Why Did Tolkien Care About the Jews?

In the current issue of Commentary my friend Rabbi Meir Soloveichik discusses J.R.R. Tolkien's fascination with the Jews, who are of course the Dwarves in the Hobbit and The Lord of the Rings, as Tolkien himself stated in a 1971 BBC interview. Tolkien was no anti-Semite (not, at least, according to the canonical definition, namely someone who hates the Jews more than is absolutely necessary). His views in The Hobbit were typical of the philo-Semites of the 1930s: the Jews/Dwarves are "calculating folk with a great idea of the value of money; some are tricky and treacherous and pretty bad lots; some are not, but are decent enough people...if you don’t expect too much."

In The Lord of the Rings, completed after the Holocaust, Tolkien turned more sympathetic, depicting a great Elf-Dwarf friendship, and presaging (as Rabbi Soloveichik points out) a Jewish-Christian alliance against the forces of evil. One might add that in The Silmarillion, Tolkien's early (but posthumously published) compendium of Middle-Earth mythology, the Dwarves were created before the Elves, just as the Jews came before the Christians--but by mistake, in Tolkien's account.

In the Dwarves' quest for their ancient homeland in the Lonely Mountain, Rabbi Soloveichik observes, Tolkien evinces a certain sympathy for Zionism.

But all this begs the question of what put the Jews at the center of Tolkien's attention in the first place. Part of the answer is to be found in Tolkien's lifelong effort to undo the pernicious influence of Richard Wagner, whose "Ring of the Nibelungs" is the most influential art work of the past two hundreds years (and in my view also the most pernicious). Wagner plundered the ancient Norse and Germanic sagas in the service of a revived paganism. Tolkien by contrast set out to repurpose the old pagan stories to make them a sounder foundation for the Christianity that would succeed them.

In Wagner's pageant of gods and heroes, the aristocracy (the gods) establish their rule by treaties (covenants). But in order to maintain their rule they must hire the Giants (capital and labor) to build their fortress Valhalla, and steal the cursed gold of the Nibelung dwarves (the Jews). Wagner made clear in his writings and correspondence that the nasty Nibelungen were the Jews, whom he really, really hated. In one of his last writings he claims that the point of the Eucharist is to purge the communicant of pollutants to Aryan blood, in particular to remove the stain of Jewish blood from Jesus himself.  Wagner stole the plot of his breakthrough opera "The Flying Dutchman" from one Jew (Heinrich Heine) and its musical portrayal of the sea from another Jew (Felix Mendelssohn), and then published a pamphlet alleging that Jews could only imitate but not create new art.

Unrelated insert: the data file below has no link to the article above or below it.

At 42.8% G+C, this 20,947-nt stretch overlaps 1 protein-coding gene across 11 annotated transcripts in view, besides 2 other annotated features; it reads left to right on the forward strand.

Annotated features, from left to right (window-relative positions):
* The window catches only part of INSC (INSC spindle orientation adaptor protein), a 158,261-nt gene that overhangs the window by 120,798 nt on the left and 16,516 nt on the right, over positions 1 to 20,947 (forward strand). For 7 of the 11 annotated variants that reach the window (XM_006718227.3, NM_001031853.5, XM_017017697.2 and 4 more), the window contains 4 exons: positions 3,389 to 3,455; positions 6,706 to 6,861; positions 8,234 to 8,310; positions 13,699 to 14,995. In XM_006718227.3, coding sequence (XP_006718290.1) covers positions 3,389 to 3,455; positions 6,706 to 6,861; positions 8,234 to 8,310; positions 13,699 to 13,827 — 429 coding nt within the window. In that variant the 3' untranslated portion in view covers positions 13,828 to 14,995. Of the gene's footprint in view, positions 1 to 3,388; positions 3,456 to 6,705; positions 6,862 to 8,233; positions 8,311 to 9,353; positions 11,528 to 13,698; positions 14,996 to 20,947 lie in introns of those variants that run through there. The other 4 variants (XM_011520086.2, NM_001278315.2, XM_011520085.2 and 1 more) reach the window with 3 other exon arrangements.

Wagner's legacy remains baleful. Fortunately, many more people know Tolkien than know Wagner, and we may pronounce Tolkien's project a success. Unfortunately, Wagner's hold on the cultural elite remains strong, and influences modern culture in ways of which the popular audience is unaware. A stake has not yet been driven through his heart. I swing a mallet to this end whenever opportunity permits.

In a 2003 essay ("The Ring and the Remnants of the West") I compared Wagner's and Tolkien's respective treatment of the same Norse and Teutonic mythological themes:

Nibelung Alberich forges a Ring of PowerSauron forges a Ring of Power
Wotan needs the giants to build ValhallaThe Elves need Sauron to forge their Rings of Power
The Ring gives the bearer world dominationThe Ring gives the bearer world domination
Wotan uses the Ring to pay the giantsSauron betrays the Elves
The Ring is cursed and betrays its bearerThe Ring is evil and betrays its bearer
Fafner kills brother Fasolt to get the RingSmeagol kills friend Deagol for the Ring
Fafner hides in a cave for centuriesSmeagol-Gollum hides in a cave for centuries
Siegfried inherits the shards of his father's swordAragorn inherits the shards his fathers' sword
Brunnhilde gives up immortality for SiegfriedArwen gives up immortality for Aragorn
Wotan plays "riddles" for the life of MimeGollum plays "riddles" for the life of Bilbo
A dragon guards the Nibelungs' hoardA dragon guards the dwarves' hoard
The gods renounce the world and await the endThe Elves renounce the world and prepare to depart
The Ring is returned to its origin, the River RhineThe Ring is returned to its origin, Mount Doom
Hagen falls into the riverGollum falls into the volcano
The dwarves are the Jews (and are very wicked)The dwarves are the Jews (clannish and greedy but not wicked)
A new era emerges in the worldA new era emerges in the

world

Men are left to their own devicesMen are left to their own

devices

I concluded, "Tolkien enthusiasts emphasize his differences with Wagner, as if to ward off the disparagement that The Lord of the Rings is a derivative work. As Bradley Birzer, David Harvey, and other commentators observe, Tolkien detested Wagner's neo-paganism. He was a devout Roman Catholic, and explicitly philo-Semitic where Wagner was anti-Semitic. But this defense of Tolkien obscures a great accomplishment. He did not emulate Wagner's Ring, but he recast the materials into an entirely new form. 'Recast' is an appropriate expression. A memorable scene in Wagner shows Siegfried filing the shards of his father's sword into dust, and casting a new sword out of the filings. That, more or less, is what Tolkien accomplished with the elements of Wagner's story. Wagner will still haunt the stages of opera houses, but audiences will see him through Tolkien's eyes."

(Artwork created using multiple Shutterstock.com elements.)